Refers all the occurrents happened since the departure of Sir Henry Lee to the report of the bearer, Mr. William Knollys, whose behaviour in the service appeared such as there is no more to be looked for in any [of his] young years. Leith,—10 June 1573. Signed.
Add. Endd. P. ½.
June 10. 1029. Pietro Bizarri to Lord Burghley.
The Turkish fleet consists of more than 300 ships, and preparations for resistance have been made in Sardinia, La Goletta, and Malta, and reinforcements of men and money are looked for from Spain. Victuallers captured by the Turks. Piracy in the Adriatic. Report that the Duke of Anjou has been elected King of Poland, and that he has sent to the King of Denmark for permission to pass through his dominions. Civil war in the south and west of France with the Huguenots. Capture of Belle-Isle by the Count of Montgomery. Rumour of the death of the Grand Turk.—Augsburg, 10 June 1573. Signed.
Add. Endd., with seal. Lat. Pp. 1⅓.
June 11. 1030. William Herle's Discourse with the Prince of Orange.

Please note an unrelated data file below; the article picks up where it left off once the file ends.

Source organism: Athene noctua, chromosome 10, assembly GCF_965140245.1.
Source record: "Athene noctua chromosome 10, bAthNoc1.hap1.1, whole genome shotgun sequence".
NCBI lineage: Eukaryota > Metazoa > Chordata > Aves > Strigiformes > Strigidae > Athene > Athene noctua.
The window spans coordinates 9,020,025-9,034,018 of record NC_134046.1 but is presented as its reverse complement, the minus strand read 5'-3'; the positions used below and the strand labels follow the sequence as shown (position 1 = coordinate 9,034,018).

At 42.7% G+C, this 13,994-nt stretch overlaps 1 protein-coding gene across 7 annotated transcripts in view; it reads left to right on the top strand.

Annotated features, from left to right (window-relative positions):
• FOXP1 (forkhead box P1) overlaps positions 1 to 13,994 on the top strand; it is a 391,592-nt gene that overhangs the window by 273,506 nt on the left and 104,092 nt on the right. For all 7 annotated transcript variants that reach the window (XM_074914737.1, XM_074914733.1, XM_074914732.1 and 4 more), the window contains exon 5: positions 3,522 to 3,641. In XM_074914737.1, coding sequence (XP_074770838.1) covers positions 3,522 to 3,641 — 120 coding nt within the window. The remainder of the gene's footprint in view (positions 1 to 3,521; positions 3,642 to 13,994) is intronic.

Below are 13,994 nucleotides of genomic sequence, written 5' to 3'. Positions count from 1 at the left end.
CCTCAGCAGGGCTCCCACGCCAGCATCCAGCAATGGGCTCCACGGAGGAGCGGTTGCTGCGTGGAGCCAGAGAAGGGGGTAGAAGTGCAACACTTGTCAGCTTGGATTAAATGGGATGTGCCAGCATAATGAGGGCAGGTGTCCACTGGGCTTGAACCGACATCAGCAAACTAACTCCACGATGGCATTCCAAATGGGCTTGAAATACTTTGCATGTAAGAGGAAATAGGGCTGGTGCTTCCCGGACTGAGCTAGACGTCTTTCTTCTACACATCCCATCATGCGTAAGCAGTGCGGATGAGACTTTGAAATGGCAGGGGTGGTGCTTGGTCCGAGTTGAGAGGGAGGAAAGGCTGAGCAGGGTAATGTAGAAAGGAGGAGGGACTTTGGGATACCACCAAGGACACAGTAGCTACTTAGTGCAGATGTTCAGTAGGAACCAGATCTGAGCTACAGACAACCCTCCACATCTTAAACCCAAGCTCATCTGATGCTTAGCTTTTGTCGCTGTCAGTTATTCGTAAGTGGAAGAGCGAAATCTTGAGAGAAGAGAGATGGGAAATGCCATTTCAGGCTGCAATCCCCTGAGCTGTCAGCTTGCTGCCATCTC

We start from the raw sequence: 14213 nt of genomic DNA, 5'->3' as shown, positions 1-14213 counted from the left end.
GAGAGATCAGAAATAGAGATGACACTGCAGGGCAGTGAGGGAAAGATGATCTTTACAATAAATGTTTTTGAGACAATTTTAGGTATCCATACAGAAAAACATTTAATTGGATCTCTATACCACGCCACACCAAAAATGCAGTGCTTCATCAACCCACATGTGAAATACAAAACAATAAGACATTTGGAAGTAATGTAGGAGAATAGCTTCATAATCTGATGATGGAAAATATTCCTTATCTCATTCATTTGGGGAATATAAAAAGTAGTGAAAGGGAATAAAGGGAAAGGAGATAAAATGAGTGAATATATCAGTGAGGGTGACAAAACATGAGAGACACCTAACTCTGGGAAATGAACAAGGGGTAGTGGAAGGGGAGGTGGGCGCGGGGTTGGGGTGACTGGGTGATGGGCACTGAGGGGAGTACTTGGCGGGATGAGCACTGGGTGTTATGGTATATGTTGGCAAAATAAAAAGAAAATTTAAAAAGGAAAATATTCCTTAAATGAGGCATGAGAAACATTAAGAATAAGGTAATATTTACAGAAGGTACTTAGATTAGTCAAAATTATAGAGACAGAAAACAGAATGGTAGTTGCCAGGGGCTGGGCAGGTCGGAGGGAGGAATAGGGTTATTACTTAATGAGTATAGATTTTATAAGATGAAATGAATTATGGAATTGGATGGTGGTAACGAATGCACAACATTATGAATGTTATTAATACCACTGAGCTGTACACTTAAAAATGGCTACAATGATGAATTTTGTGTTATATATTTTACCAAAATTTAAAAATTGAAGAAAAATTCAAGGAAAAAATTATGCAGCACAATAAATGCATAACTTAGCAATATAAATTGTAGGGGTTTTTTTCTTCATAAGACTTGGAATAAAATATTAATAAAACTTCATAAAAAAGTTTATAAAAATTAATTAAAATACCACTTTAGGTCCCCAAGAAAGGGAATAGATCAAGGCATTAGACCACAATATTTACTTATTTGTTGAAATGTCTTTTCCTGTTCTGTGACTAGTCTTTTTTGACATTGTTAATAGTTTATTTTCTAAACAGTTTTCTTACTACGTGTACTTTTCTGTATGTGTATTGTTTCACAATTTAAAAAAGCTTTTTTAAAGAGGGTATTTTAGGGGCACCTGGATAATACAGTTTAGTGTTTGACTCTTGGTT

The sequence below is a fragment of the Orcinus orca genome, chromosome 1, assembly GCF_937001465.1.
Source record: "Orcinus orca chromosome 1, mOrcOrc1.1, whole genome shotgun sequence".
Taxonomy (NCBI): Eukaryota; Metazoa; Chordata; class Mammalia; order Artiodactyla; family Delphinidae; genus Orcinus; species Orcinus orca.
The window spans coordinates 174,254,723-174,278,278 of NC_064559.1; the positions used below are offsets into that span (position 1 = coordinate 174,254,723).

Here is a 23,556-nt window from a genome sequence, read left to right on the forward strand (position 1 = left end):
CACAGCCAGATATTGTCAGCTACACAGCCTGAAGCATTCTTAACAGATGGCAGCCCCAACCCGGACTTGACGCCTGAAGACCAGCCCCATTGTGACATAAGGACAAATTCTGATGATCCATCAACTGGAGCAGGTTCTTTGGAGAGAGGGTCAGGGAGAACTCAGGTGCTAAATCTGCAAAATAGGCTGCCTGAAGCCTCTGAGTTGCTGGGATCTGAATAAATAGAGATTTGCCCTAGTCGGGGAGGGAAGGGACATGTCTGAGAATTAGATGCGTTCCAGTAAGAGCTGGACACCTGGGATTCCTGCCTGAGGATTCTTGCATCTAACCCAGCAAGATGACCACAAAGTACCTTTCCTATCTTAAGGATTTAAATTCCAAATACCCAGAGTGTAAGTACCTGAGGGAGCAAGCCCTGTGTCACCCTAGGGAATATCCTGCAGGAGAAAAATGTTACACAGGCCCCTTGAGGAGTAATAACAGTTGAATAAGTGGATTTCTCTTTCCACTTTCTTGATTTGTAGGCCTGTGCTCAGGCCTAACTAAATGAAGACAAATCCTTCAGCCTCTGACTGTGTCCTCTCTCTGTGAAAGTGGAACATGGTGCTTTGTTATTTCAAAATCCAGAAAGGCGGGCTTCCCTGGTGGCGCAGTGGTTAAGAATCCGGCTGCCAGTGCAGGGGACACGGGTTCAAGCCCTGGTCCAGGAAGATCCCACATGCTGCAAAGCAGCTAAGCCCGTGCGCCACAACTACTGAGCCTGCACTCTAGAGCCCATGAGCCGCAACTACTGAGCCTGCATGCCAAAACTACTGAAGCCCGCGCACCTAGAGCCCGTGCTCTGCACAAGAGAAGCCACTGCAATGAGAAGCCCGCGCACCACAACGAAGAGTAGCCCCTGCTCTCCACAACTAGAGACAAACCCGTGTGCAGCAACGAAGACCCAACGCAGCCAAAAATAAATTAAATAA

1. Points out that the King of Spain had long determined to make war and possess himself of the realm of England under colour of utterly rooting up all those of the reformed religion, as is manifested by his sinister practices and devices in the matter of the Papal bull, and by stirring up the Queen's subjects to rebellion; also that he is moved thereto by the refuge and hospitality afforded in England to those of the Low Countries whom he has condemned as his sworn and deadly enemies, but more especially by the great commodities which England would bring to him, to the infinite increase of his power and wealth. Shows the easiness of the exploit if the Low Countries were once subdued, by the help and furtherance of the Pope and other princes, the commodity of ships, mariners, soldiers, &c., which he would then have; the division for religion and private humour, and the proneness of England to favour innovations, together with the delicacy and lack of experience of war in the English nation. Finally, the wars in the Low Countries once finished the Spaniards have nothing in more certain determination than to prove their forces against England.